I'm writing an application that adds, among other things, global hotkey support to media players that don't natively support them, such as iTunes.
Microsoft's hotkey control ("
HOTKEY_CLASS) has a couple of limitations. For one, it recognizes the media buttons that many modern keyboards has as letters. That might not seem like such a big deal - but it is in some cases.
I wanted to make sure the user didn't select invalid hotkeys, such as Shift+<letter> (which isn't a good idea, since people use their keyboards to... well, type!). With Microsoft's control, this turned out to be pretty much impossible. You can tell the control to disallow such hotkeys, however, since it sees media keys as regular letters, it will force modifiers on media keys as well! What good is it to have a play/pause button on the keyboard if you need to hold down Ctrl+Alt to use it?
That's why I created this control from scratch, instead of basing it on Microsoft's control as I did in earlier versions of my program.
The sample application
I provided a sample application with this article, to make it easy for you to try the control without building your own project. The application itself is fairly useless, it lets you enter a hotkey and copy it to another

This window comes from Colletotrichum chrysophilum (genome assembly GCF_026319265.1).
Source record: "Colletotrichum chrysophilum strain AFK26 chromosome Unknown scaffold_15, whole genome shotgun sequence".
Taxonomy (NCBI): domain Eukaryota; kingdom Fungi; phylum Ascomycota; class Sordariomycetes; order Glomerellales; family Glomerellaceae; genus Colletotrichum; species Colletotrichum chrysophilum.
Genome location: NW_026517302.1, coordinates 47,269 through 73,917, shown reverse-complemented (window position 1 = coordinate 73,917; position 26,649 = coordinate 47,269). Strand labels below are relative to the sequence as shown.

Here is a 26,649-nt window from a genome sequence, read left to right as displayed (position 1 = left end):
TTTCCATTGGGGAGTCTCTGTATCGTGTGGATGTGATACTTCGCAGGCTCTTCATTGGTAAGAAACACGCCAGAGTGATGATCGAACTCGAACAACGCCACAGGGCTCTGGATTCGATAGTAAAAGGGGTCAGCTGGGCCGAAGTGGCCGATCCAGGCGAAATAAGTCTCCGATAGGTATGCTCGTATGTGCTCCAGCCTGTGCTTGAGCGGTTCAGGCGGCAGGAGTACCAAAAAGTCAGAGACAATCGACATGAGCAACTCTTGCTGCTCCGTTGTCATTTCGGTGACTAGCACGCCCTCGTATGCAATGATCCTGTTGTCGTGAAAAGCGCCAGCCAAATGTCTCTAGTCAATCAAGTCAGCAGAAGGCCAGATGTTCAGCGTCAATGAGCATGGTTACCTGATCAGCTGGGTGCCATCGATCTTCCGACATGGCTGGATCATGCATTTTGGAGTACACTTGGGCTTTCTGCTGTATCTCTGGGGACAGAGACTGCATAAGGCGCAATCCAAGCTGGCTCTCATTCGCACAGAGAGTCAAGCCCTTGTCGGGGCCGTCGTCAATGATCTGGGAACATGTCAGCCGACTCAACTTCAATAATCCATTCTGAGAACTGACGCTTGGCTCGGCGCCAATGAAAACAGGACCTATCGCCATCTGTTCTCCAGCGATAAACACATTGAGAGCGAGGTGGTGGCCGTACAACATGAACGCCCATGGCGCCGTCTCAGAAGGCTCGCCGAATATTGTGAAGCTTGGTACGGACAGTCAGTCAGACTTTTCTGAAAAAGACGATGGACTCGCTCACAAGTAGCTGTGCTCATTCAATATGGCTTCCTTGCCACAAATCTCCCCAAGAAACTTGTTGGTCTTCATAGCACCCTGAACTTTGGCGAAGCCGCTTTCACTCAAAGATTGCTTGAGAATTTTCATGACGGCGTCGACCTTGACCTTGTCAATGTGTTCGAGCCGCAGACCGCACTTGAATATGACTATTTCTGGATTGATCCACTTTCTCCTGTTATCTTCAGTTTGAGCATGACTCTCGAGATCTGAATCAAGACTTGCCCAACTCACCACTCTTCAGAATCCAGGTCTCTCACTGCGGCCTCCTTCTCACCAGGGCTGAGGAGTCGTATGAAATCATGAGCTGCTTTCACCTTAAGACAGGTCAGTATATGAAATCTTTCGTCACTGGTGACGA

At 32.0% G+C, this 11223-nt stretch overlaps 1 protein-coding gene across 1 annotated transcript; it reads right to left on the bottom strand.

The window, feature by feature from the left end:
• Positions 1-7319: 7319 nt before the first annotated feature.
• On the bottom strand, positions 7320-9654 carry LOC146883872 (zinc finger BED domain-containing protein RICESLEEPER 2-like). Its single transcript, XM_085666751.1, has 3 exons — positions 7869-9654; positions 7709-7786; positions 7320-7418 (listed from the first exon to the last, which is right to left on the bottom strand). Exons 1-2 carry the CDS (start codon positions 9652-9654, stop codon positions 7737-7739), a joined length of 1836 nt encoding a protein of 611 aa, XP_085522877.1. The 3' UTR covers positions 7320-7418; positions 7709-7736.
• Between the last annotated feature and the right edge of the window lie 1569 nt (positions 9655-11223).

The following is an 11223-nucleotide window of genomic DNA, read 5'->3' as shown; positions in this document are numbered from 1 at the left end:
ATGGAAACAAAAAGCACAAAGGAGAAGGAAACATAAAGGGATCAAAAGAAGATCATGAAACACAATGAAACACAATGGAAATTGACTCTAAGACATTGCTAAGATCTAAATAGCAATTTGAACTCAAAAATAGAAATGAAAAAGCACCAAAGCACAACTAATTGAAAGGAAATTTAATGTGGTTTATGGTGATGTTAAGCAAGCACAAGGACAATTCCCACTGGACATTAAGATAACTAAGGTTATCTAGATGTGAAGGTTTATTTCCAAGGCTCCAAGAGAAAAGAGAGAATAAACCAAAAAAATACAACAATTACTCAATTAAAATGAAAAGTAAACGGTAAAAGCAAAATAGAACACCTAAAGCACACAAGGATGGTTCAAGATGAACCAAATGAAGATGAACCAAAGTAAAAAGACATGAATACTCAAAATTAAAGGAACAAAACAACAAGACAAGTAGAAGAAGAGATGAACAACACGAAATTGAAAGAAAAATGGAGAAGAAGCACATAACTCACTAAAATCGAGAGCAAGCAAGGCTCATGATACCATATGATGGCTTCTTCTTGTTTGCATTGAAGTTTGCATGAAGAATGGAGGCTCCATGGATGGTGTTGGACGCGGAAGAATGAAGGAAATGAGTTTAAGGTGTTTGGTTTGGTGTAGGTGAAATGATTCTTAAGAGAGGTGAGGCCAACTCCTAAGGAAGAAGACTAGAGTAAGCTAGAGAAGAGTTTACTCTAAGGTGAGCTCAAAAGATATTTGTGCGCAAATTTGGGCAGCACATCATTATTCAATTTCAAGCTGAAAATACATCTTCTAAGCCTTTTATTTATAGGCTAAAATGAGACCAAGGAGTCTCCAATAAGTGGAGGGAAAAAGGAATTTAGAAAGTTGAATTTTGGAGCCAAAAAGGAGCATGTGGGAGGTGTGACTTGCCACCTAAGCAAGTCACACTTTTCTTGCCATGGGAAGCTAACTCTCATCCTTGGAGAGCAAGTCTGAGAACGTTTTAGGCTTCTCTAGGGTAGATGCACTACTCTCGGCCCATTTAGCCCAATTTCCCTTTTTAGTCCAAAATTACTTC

HotkeyControl. Nevertheless, it demonstrates all the necessary functions.
Using the control in your project
First, as with all other custom controls, you need to add a reference to the assembly. To do so, right-click "References" in the Solution Explorer window, and pick "Add Reference...".
Go to the "Browse" tab, and double-click HotkeyControl.dll (in the location where you saved it).
To use it in the graphical Designer, you might need to add it to your Toolbox window as well. Right-click in an empty area in the Toolbox, and select "Choose Items...". Again, browse to HotkeyControl.dll
, and make sure that "
" is checked in the list (use the Filter to narrow it down).
The control is very easy to use. After adding an instance of the
HotkeyControl to your form (using the Windows Forms Designer, if you wish), you can read/set the controls'
HotkeyModifiers properties to retrieve/set the hotkey.
private void btnSet_Click(object sender, EventArgs e)
hotkeyControl.Hotkey = Keys.F11;
hotkeyControl.HotkeyModifiers = Keys.Control | Keys.Alt;
private void btnShowHotkey_Click(object sender, EventArgs e)
MessageBox.Show("Hotkey modifiers: " + hotkeyControl.HotkeyModifiers.ToString()
+ Environment.NewLine + "Hotkey: " + hotkeyControl.Hotkey.ToString());
This control, just like Microsoft's control, only lets you select hotkeys. It does not provide a way to actually register and manage the hotkeys. You will have to code that part yourself. That shouldn't be too hard though, after looking up
UnregisterHotKey on P/Invoke.NET and in the MSDN Library.
If it is requested by many of you, I will look into writing such a class.
- 7 Aug 2006 - Original release